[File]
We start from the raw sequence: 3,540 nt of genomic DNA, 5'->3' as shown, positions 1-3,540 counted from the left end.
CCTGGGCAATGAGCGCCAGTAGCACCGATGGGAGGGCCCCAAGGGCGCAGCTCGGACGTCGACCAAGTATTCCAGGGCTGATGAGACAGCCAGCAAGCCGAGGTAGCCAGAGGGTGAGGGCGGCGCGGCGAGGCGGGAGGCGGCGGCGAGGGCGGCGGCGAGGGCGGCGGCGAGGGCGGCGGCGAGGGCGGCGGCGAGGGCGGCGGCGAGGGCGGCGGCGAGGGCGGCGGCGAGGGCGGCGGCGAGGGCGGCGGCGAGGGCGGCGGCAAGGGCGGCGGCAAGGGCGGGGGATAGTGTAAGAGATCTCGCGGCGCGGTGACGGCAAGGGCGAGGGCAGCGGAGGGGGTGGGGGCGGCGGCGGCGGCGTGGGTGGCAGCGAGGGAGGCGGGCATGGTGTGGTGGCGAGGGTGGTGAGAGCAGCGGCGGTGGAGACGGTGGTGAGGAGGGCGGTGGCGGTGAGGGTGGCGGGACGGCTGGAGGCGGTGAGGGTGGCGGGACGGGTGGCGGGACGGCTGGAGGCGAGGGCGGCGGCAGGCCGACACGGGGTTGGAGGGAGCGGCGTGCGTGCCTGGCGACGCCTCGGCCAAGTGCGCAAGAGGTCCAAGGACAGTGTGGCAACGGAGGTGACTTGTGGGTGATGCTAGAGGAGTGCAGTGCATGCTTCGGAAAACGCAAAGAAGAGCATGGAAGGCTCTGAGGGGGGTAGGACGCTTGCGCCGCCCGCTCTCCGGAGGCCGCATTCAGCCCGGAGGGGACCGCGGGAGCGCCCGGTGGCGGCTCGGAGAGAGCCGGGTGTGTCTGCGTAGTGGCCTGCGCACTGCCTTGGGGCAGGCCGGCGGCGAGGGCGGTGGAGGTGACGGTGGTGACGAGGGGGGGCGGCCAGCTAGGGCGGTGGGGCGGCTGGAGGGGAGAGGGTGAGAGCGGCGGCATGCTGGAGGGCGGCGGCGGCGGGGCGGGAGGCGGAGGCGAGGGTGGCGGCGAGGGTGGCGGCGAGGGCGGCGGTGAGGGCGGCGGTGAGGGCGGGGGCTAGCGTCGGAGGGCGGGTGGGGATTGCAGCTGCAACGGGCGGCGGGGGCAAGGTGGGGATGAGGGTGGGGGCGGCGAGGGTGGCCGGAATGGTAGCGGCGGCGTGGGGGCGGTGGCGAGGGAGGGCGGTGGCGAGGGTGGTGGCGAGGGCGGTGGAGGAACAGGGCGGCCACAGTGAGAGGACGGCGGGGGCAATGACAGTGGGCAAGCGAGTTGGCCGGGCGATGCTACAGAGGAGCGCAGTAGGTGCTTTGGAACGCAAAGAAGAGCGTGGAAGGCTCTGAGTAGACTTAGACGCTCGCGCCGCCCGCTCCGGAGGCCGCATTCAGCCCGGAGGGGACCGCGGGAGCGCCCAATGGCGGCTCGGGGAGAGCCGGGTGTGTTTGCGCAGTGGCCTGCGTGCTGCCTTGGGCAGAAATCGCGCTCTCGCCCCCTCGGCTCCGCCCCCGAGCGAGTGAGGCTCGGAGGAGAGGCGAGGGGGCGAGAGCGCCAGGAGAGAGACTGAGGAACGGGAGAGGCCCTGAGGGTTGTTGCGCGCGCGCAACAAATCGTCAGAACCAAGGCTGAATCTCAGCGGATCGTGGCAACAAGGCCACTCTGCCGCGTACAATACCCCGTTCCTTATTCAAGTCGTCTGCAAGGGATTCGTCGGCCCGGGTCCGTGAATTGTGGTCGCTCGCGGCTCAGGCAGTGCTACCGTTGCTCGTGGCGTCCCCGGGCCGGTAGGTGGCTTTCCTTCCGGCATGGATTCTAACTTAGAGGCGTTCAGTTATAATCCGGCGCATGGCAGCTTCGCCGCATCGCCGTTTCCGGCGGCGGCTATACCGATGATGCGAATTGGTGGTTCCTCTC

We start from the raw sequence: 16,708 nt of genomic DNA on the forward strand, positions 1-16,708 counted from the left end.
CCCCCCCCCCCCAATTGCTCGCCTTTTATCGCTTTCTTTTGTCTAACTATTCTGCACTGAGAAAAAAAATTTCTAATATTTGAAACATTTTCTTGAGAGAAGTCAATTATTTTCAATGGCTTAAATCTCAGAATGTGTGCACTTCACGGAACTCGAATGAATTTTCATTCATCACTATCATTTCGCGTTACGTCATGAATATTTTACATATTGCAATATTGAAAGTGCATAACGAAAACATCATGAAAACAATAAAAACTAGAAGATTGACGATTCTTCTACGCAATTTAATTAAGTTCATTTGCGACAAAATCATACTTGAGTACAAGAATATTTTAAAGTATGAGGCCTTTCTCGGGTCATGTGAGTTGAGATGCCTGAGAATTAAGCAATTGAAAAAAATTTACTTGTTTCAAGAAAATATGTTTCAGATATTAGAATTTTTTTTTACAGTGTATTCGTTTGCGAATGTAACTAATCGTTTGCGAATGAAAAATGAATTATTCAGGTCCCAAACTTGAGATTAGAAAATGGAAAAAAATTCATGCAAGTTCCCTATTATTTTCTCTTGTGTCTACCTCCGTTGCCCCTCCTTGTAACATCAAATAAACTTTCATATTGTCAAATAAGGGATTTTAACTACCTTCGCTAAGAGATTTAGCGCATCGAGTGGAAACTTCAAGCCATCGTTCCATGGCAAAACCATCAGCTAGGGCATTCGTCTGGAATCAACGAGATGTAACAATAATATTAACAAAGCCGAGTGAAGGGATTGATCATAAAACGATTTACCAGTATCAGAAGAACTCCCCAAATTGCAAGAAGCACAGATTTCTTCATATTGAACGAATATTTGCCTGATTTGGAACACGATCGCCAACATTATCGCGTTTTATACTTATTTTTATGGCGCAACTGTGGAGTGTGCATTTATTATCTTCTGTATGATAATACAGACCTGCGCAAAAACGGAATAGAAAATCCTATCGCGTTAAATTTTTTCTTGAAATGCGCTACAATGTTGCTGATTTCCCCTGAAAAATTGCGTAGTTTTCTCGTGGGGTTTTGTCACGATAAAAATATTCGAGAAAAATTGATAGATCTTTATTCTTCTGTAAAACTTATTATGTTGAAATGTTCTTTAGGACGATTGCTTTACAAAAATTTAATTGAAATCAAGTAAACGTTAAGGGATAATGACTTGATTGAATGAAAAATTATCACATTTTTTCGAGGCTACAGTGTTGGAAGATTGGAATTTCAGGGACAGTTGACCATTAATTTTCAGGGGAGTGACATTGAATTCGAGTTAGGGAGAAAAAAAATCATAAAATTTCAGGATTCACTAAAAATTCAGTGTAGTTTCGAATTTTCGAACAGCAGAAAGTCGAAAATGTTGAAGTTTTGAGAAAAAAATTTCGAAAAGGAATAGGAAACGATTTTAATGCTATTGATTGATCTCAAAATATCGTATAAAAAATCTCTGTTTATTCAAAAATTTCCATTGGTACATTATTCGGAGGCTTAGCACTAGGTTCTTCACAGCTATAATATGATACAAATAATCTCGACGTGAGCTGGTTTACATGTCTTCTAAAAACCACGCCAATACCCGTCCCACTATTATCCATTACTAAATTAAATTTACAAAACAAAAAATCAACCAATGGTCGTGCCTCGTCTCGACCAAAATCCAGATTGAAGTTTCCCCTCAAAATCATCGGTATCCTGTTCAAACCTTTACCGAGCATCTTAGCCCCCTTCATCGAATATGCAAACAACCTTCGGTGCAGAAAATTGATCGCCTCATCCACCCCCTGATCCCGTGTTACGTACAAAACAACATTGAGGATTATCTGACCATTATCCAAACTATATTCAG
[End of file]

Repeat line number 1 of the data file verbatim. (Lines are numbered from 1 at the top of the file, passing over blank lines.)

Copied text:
We start from the raw sequence: 3,540 nt of genomic DNA, 5'->3' as shown, positions 1-3,540 counted from the left end.